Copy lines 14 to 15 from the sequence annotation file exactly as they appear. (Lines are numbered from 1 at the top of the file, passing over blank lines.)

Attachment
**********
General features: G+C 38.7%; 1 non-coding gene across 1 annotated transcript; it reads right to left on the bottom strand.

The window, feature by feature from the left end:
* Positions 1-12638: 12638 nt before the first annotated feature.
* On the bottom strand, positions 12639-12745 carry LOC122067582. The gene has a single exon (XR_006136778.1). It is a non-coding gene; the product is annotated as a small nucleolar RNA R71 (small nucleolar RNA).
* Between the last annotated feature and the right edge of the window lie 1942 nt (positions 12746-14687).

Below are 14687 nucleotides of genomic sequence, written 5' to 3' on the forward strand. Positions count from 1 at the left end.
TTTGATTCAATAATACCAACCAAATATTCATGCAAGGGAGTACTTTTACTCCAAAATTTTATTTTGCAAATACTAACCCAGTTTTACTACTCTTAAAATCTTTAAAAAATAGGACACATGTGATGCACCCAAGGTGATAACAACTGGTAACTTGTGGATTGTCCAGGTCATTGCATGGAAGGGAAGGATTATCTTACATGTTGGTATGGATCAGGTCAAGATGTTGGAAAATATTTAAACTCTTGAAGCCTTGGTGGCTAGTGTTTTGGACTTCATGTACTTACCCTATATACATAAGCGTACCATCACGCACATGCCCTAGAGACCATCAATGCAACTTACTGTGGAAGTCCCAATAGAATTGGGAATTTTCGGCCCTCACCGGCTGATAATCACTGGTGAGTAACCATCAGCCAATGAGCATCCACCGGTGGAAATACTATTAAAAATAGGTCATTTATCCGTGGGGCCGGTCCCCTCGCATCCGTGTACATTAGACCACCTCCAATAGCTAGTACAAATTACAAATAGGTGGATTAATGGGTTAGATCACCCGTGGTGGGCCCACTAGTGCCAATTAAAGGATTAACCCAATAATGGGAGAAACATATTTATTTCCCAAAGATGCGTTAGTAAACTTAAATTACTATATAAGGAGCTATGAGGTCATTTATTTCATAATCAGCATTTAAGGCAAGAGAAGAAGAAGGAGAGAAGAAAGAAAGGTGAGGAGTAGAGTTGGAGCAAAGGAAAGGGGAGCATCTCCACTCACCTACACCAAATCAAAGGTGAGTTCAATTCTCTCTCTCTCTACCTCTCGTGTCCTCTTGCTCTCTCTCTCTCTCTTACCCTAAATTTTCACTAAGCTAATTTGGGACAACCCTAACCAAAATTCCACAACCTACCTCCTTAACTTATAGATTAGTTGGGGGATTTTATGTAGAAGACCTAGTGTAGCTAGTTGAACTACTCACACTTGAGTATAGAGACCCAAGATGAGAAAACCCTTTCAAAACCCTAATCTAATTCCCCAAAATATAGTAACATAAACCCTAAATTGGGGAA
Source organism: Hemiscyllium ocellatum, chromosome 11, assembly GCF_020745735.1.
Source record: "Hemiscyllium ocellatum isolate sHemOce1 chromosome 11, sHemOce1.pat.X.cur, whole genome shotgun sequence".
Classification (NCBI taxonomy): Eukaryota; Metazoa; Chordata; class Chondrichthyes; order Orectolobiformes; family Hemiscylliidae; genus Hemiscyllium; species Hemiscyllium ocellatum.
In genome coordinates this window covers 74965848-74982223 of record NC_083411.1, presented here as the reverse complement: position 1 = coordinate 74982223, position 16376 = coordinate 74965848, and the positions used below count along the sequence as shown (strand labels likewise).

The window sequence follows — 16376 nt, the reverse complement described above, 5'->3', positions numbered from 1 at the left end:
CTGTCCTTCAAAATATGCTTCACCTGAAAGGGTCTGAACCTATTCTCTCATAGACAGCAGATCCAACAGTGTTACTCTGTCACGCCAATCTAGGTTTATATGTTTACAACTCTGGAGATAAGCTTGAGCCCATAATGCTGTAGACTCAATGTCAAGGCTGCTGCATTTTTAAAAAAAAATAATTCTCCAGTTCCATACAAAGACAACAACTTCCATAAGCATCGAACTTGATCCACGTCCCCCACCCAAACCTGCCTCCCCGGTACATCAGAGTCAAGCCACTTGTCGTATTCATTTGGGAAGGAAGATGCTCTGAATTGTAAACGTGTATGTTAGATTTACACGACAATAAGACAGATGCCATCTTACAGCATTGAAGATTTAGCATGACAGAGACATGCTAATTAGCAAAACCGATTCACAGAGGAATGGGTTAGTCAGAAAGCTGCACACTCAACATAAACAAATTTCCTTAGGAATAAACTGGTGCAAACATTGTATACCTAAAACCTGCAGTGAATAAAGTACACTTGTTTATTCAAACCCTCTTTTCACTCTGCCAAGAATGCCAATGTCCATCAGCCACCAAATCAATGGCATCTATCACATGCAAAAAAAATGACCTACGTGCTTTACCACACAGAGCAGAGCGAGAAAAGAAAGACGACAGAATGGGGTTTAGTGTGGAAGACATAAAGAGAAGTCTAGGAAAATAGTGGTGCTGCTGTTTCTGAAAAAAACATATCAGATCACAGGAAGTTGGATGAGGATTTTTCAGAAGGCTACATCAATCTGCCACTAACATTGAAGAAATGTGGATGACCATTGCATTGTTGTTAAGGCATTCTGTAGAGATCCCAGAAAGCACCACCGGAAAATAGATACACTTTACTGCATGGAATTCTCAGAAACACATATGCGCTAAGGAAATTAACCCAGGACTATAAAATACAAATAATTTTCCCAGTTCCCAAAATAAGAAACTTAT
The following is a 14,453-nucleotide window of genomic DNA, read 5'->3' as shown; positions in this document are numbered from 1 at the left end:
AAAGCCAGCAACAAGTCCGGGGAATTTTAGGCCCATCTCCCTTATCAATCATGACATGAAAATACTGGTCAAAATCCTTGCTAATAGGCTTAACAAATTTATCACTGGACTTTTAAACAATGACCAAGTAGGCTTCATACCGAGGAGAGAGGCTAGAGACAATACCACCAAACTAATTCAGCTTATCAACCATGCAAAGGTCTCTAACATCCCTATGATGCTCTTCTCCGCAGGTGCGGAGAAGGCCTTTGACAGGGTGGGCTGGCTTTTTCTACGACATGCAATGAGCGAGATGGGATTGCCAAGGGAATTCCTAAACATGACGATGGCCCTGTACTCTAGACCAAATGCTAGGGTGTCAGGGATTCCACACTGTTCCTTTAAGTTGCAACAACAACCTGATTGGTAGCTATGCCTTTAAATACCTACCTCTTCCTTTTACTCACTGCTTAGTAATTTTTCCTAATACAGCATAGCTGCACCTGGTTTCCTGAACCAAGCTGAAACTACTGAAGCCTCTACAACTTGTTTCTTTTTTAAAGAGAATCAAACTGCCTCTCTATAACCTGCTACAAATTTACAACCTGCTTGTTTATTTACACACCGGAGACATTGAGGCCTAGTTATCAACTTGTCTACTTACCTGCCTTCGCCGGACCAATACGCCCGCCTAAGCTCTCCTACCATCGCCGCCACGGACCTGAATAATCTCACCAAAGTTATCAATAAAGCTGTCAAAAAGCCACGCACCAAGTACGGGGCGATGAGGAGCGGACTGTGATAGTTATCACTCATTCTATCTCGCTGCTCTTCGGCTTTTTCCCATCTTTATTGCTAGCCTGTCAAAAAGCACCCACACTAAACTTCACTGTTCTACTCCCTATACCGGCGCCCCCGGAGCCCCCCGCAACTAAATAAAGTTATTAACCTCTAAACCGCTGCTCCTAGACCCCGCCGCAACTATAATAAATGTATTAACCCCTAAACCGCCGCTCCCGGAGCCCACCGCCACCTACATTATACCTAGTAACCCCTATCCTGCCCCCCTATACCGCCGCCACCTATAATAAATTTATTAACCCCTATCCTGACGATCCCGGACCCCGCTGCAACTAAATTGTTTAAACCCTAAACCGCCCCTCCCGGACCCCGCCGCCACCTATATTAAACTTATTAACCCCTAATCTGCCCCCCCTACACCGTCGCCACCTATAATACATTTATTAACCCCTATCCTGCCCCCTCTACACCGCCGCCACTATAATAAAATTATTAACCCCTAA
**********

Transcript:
The following is a 14,453-nucleotide window of genomic DNA, read 5'->3' as shown; positions in this document are numbered from 1 at the left end:
AAAGCCAGCAACAAGTCCGGGGAATTTTAGGCCCATCTCCCTTATCAATCATGACATGAAAATACTGGTCAAAATCCTTGCTAATAGGCTTAACAAATTTATCACTGGACTTTTAAACAATGACCAAGTAGGCTTCATACCGAGGAGAGAGGCTAGAGACAATACCACCAAACTAATTCAGCTTATCAACCATGCAAAGGTCTCTAACATCCCTATGATGCTCTTCTCCGCAGGTGCGGAGAAGGCCTTTGACAGGGTGGGCTGGCTTTTTCTACGACATGCAATGAGCGAGATGGGATTGCCAAGGGAATTCCTAAACATGACGATGGCCCTGTACTCTAGACCAAATGCTAGGGTGTCAGGGATTCCACACTGTTCCTTTAAGTTGCAACAACAACCTGATTGGTAGCTATGCCTTTAAATACCTACCTCTTCCTTTTACTCACTGCTTAGTAATTTTTCCTAATACAGCATAGCTGCACCTGGTTTCCTGAACCAAGCTGAAACTACTGAAGCCTCTACAACTTGTTTCTTTTTTAAAGAGAATCAAACTGCCTCTCTATAACCTGCTACAAATTTACAACCTGCTTGTTTATTTACACACCGGAGACATTGAGGCCTAGTTATCAACTTGTCTACTTACCTGCCTTCGCCGGACCAATACGCCCGCCTAAGCTCTCCTACCATCGCCGCCACGGACCTGAATAATCTCACCAAAGTTATCAATAAAGCTGTCAAAAAGCCACGCACCAAGTACGGGGCGATGAGGAGCGGACTGTGATAGTTATCACTCATTCTATCTCGCTGCTCTTCGGCTTTTTCCCATCTTTATTGCTAGCCTGTCAAAAAGCACCCACACTAAACTTCACTGTTCTACTCCCTATACCGGCGCCCCCGGAGCCCCCCGCAACTAAATAAAGTTATTAACCTCTAAACCGCTGCTCCTAGACCCCGCCGCAACTATAATAAATGTATTAACCCCTAAACCGCCGCTCCCGGAGCCCACCGCCACCTACATTATACCTAGTAACCCCTATCCTGCCCCCCTATACCGCCGCCACCTATAATAAATTTATTAACCCCTATCCTGACGATCCCGGACCCCGCTGCAACTAAATTGTTTAAACCCTAAACCGCCCCTCCCGGACCCCGCCGCCACCTATATTAAACTTATTAACCCCTAATCTGCCCCCCCTACACCGTCGCCACCTATAATACATTTATTAACCCCTATCCTGCCCCCTCTACACCGCCGCCACTATAATAAAATTATTAACCCCTAA